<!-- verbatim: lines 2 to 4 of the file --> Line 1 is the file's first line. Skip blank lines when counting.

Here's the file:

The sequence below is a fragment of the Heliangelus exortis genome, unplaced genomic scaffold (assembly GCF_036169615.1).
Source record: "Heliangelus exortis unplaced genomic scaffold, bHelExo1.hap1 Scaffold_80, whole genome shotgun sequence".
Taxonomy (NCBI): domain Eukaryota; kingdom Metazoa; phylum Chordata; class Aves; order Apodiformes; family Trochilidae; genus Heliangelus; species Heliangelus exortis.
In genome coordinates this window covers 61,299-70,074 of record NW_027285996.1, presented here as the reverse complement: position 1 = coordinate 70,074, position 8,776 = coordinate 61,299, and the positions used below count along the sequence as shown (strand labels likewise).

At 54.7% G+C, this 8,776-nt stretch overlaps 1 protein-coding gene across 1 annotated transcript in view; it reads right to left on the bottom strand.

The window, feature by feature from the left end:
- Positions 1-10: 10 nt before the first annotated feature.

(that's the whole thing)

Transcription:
Source record: "Heliangelus exortis unplaced genomic scaffold, bHelExo1.hap1 Scaffold_80, whole genome shotgun sequence".
Taxonomy (NCBI): domain Eukaryota; kingdom Metazoa; phylum Chordata; class Aves; order Apodiformes; family Trochilidae; genus Heliangelus; species Heliangelus exortis.
In genome coordinates this window covers 61,299-70,074 of record NW_027285996.1, presented here as the reverse complement: position 1 = coordinate 70,074, position 8,776 = coordinate 61,299, and the positions used below count along the sequence as shown (strand labels likewise).